Sept. 12, 2013 Volume 35, No. 4
International admissions director expands recruitment efforts
In 2012, John Wilkerson made more trips to Kuala Lumpor than to Kansas City. As part of MU’s international recruitment initiative, the director of international admissions is spreading the message about Mizzou worldwide.
On opening day fall 2013, there were 172 international first-time college students enrolled at MU, up more than 30 percent from the previous year. Total international enrollment is 2,109, up more than 3 percent from the previous year. That’s still only 2 percent of the undergraduate population. Wilkerson said the goal is to increase that to 3 percent during the next five years.
To better position the university among the some 4,200 higher education institutions in the United States, Mizzou organized two groups that travel to high schools internationally, speaking to counselors, students and parents. The first, Midwest Educational Tour, is a group of about 15 top universities from Missouri, Minnesota, Iowa, Wisconsin and the Dakotas, including large public research institutions, all-women’s schools and liberal arts colleges. The second tour group is Black and Gold, a collection of schools in the Association of American Universities (AAU) that also wear black and gold, such as University of Colorado Boulder, University of Iowa and Purdue.
The recruitment groups help educate international students about the Midwest, hoping to cement it as a cultural, educational and business destination.
“[International students] are really identifying the quintessential American university experience as happening more in the Midwest,” Wilkerson said. “It was exciting to hear a student say to me, ‘If I go to New York, I think that’ll be a New York experience. I want an American experience.’ Well, here we are.”
The U.S. Department of State is taking notice. In June, the state department asked Wilkerson to speak at the EducationUSA Forum on a panel of three institutions that best target countries to watch. In May, he presented at the National Association of Foreign Student Advisers: Association for International Educators conference in St. Louis, and in February 2014, he’ll present to senior-level international offers of the Association of International Educators in Washington, D.C. Wilkerson and his colleagues have been asked to provide advisory services for 10 universities, including three AAU schools.
Using statistical analysis and external and internal data to determine where to target next, Mizzou recruits heavily from the Middle East, Latin America and Southeast Asia. Wilkerson said they are starting to see a larger applicant pool from Europe, too.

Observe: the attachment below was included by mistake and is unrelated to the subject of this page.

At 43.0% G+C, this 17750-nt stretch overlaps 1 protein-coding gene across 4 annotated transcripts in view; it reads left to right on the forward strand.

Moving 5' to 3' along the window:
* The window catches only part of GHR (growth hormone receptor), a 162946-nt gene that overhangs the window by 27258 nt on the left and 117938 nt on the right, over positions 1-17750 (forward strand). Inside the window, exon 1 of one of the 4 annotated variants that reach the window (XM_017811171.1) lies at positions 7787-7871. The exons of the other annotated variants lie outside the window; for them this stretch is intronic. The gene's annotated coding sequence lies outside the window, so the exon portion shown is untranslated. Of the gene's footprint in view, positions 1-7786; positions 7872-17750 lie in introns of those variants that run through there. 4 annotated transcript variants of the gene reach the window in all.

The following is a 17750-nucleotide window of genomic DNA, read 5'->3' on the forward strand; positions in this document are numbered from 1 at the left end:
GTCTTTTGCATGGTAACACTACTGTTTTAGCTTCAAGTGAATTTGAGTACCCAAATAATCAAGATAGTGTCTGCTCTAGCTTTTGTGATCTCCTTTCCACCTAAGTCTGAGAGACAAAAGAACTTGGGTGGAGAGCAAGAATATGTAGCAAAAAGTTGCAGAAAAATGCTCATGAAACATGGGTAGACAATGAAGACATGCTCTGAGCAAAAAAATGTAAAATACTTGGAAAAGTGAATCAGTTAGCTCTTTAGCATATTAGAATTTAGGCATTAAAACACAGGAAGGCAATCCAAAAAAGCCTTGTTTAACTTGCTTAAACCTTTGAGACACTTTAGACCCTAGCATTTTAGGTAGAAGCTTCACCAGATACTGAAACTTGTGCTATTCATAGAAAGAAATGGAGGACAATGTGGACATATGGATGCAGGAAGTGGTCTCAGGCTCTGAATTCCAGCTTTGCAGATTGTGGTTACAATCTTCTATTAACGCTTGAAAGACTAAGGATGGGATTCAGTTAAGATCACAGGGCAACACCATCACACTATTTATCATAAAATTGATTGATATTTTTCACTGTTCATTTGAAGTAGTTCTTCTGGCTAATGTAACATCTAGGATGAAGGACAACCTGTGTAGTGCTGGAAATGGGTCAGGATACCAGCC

He frequently gets calls from high school counselors wondering when the two tours are coming to their part of the globe.
“When you’re going into a recruitment region, you want to be the recruiter who gets out of the car and the high school counselor gives you a hug,” Wilkerson said. “We’re there now in Latin America and Southeast Asia.”
Mizzou is viewed as a leader among institutions in international programming, Wilkerson said.
“The descriptors we keep hearing applied to ourselves, which is phenomenal, is that Mizzou is in a pattern of smart, sustainable growth,” he said.
To address the growth of international admissions — and the office’s increasingly distinct mandate from domestic admissions — the unit spun off from the Office of Admissions and now directly reports to the Division of Enrollment Management.
Wilkerson plans to hire an assistant director for international recruitment, which will allow Wilkerson to be in the office more. But he won’t be putting away his passport any time soon.
He’s visiting 23 countries this fall, traveling with the Black and Gold tour through Latin America, the Pacific Rim and Turkey. He’ll hit his 80th country when he visits Cambodia on the Midwest Educational Tour of Southeast Asia.
“There is no replacement for the education you learn at 2 a.m. on a bus in Guadalajara, just talking to colleagues and to students, keeping your finger on the pulse of what’s going on,” Wilkerson said. “If you truly are going to be a global university, especially in the Midwest, you have to bring the globe to you. We’re seen as a leader in that field.”
— Kelsey Allen